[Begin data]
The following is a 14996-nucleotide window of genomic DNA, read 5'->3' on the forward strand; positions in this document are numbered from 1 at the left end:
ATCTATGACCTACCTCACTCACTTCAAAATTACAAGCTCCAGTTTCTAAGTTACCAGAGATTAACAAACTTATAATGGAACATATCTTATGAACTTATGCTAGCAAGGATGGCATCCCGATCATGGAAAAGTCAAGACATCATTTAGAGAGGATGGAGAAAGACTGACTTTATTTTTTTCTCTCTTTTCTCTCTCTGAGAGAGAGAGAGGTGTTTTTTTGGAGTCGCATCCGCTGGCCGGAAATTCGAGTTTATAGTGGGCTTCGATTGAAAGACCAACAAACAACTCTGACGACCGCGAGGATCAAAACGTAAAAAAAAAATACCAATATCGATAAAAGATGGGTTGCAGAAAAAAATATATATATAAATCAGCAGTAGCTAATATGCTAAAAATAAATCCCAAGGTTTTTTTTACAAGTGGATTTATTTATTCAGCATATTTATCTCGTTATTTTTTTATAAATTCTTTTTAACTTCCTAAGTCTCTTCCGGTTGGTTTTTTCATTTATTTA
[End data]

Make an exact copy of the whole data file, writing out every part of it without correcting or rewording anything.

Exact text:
The following is a 14996-nucleotide window of genomic DNA, read 5'->3' on the forward strand; positions in this document are numbered from 1 at the left end:
ATCTATGACCTACCTCACTCACTTCAAAATTACAAGCTCCAGTTTCTAAGTTACCAGAGATTAACAAACTTATAATGGAACATATCTTATGAACTTATGCTAGCAAGGATGGCATCCCGATCATGGAAAAGTCAAGACATCATTTAGAGAGGATGGAGAAAGACTGACTTTATTTTTTTCTCTCTTTTCTCTCTCTGAGAGAGAGAGAGGTGTTTTTTTGGAGTCGCATCCGCTGGCCGGAAATTCGAGTTTATAGTGGGCTTCGATTGAAAGACCAACAAACAACTCTGACGACCGCGAGGATCAAAACGTAAAAAAAAAATACCAATATCGATAAAAGATGGGTTGCAGAAAAAAATATATATATAAATCAGCAGTAGCTAATATGCTAAAAATAAATCCCAAGGTTTTTTTTACAAGTGGATTTATTTATTCAGCATATTTATCTCGTTATTTTTTTATAAATTCTTTTTAACTTCCTAAGTCTCTTCCGGTTGGTTTTTTCATTTATTTA